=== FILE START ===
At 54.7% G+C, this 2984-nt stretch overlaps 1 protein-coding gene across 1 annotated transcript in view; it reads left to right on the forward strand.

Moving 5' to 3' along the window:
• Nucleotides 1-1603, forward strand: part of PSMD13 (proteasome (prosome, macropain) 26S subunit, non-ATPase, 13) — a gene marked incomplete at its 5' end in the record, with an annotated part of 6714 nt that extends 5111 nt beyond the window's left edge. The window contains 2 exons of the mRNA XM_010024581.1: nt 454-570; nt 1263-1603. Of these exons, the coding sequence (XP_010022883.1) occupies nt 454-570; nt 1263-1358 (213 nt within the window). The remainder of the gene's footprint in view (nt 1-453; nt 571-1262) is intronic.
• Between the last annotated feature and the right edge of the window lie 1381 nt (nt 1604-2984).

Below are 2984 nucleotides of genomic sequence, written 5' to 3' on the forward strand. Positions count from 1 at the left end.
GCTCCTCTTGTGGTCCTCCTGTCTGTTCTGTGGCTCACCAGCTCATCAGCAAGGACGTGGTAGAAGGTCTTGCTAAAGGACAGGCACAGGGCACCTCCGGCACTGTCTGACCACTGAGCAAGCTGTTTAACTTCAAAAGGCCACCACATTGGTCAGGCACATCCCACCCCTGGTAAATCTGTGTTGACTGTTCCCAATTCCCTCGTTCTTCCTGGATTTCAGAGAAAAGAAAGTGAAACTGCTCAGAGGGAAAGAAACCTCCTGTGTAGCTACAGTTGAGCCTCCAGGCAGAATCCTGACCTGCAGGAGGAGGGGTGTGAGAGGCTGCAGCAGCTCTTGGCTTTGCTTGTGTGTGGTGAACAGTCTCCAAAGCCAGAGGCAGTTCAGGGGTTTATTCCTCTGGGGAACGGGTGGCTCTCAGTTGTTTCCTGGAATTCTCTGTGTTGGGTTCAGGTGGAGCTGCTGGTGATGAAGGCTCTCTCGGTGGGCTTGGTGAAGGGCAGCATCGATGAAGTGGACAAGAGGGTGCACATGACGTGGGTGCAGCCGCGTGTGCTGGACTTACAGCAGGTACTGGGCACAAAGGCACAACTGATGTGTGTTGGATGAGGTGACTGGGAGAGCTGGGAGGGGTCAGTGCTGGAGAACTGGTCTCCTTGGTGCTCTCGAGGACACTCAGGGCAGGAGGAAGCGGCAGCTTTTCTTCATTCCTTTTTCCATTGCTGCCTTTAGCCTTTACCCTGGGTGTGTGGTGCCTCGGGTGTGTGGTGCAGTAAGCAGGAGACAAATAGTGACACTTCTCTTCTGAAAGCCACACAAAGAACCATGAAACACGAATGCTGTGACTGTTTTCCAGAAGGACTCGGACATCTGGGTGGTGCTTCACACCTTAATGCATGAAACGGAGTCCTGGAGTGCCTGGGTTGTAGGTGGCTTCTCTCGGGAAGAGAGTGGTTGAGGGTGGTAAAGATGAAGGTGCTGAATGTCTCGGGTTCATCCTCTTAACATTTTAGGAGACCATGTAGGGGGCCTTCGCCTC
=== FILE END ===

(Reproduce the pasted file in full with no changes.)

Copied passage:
At 54.7% G+C, this 2984-nt stretch overlaps 1 protein-coding gene across 1 annotated transcript in view; it reads left to right on the forward strand.

Moving 5' to 3' along the window:
• Nucleotides 1-1603, forward strand: part of PSMD13 (proteasome (prosome, macropain) 26S subunit, non-ATPase, 13) — a gene marked incomplete at its 5' end in the record, with an annotated part of 6714 nt that extends 5111 nt beyond the window's left edge. The window contains 2 exons of the mRNA XM_010024581.1: nt 454-570; nt 1263-1603. Of these exons, the coding sequence (XP_010022883.1) occupies nt 454-570; nt 1263-1358 (213 nt within the window). The remainder of the gene's footprint in view (nt 1-453; nt 571-1262) is intronic.
• Between the last annotated feature and the right edge of the window lie 1381 nt (nt 1604-2984).

Below are 2984 nucleotides of genomic sequence, written 5' to 3' on the forward strand. Positions count from 1 at the left end.
GCTCCTCTTGTGGTCCTCCTGTCTGTTCTGTGGCTCACCAGCTCATCAGCAAGGACGTGGTAGAAGGTCTTGCTAAAGGACAGGCACAGGGCACCTCCGGCACTGTCTGACCACTGAGCAAGCTGTTTAACTTCAAAAGGCCACCACATTGGTCAGGCACATCCCACCCCTGGTAAATCTGTGTTGACTGTTCCCAATTCCCTCGTTCTTCCTGGATTTCAGAGAAAAGAAAGTGAAACTGCTCAGAGGGAAAGAAACCTCCTGTGTAGCTACAGTTGAGCCTCCAGGCAGAATCCTGACCTGCAGGAGGAGGGGTGTGAGAGGCTGCAGCAGCTCTTGGCTTTGCTTGTGTGTGGTGAACAGTCTCCAAAGCCAGAGGCAGTTCAGGGGTTTATTCCTCTGGGGAACGGGTGGCTCTCAGTTGTTTCCTGGAATTCTCTGTGTTGGGTTCAGGTGGAGCTGCTGGTGATGAAGGCTCTCTCGGTGGGCTTGGTGAAGGGCAGCATCGATGAAGTGGACAAGAGGGTGCACATGACGTGGGTGCAGCCGCGTGTGCTGGACTTACAGCAGGTACTGGGCACAAAGGCACAACTGATGTGTGTTGGATGAGGTGACTGGGAGAGCTGGGAGGGGTCAGTGCTGGAGAACTGGTCTCCTTGGTGCTCTCGAGGACACTCAGGGCAGGAGGAAGCGGCAGCTTTTCTTCATTCCTTTTTCCATTGCTGCCTTTAGCCTTTACCCTGGGTGTGTGGTGCCTCGGGTGTGTGGTGCAGTAAGCAGGAGACAAATAGTGACACTTCTCTTCTGAAAGCCACACAAAGAACCATGAAACACGAATGCTGTGACTGTTTTCCAGAAGGACTCGGACATCTGGGTGGTGCTTCACACCTTAATGCATGAAACGGAGTCCTGGAGTGCCTGGGTTGTAGGTGGCTTCTCTCGGGAAGAGAGTGGTTGAGGGTGGTAAAGATGAAGGTGCTGAATGTCTCGGGTTCATCCTCTTAACATTTTAGGAGACCATGTAGGGGGCCTTCGCCTC